Based on the physical, laboratory, imaging and histological findings, the diagnosis of hypercalcemia caused by silicone-induced granulomatous disease was established. In this condition, PTH is typically suppressed by high calcium levels and hypercalcemia occurs due to PTH-independent extrarenal production of 1,25 dihydroxy-vitamin D from 25-hydroxyvitamin D by activated mononuclear cells .
In our patient, additional causes of hypercalcemia, like hyperparathyroidism, myeloma, bony metastases, paraneoplastic syndrome, milk-alkali syndrome, sarcoidosis, tuberculosis, strongyloidiasis or excessive use of vitamin D were ruled out, with laboratory tests and imaging studies as described above. Additionally, the patient did not admit to exogenous vitamin A or estrogen administration and was on continuous antiretroviral therapy without the possibility of immune reconstitution syndrome, which could have all resulted in, or contributed to hypercalcemia . The patient responded well to intravenous hydration, pamidronate and methylprednisone treatment. Her pain subsided, the calcium level and kidney function normalized, and nuclear imaging showed a decreased level of inflammation (Figure 2B). Non-compliance with treatment resulted in increasing calcium levels (up to 18.0mg/dl), demonstrating the importance of the long-term use of corticosteroids. Of note, due to the excessive and diffusely infiltrating nature of her disease, the patient was deemed not to be a surgical candidate (Figure 4).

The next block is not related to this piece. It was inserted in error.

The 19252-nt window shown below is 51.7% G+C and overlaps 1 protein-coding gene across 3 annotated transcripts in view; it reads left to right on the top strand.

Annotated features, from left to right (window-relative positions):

Injection of organic or inorganic oils has been described to lead to development of a foreign body reaction in the form of a chronic granulomatous inflammation. This happens after an acute inflammatory phase of several months followed by a latent phase that can last several years . The average time to development of first clinical symptoms including sclerodermatous skin changes, tissue hardening, skin hyperpigmentation and development of subcutaneous lumps, nodules and occasional ulcerations, is approximately 6 years . The tumors caused by granulomatous reaction are called oleomas, paraffinomas or siliconomas, depending on the foreign material involved.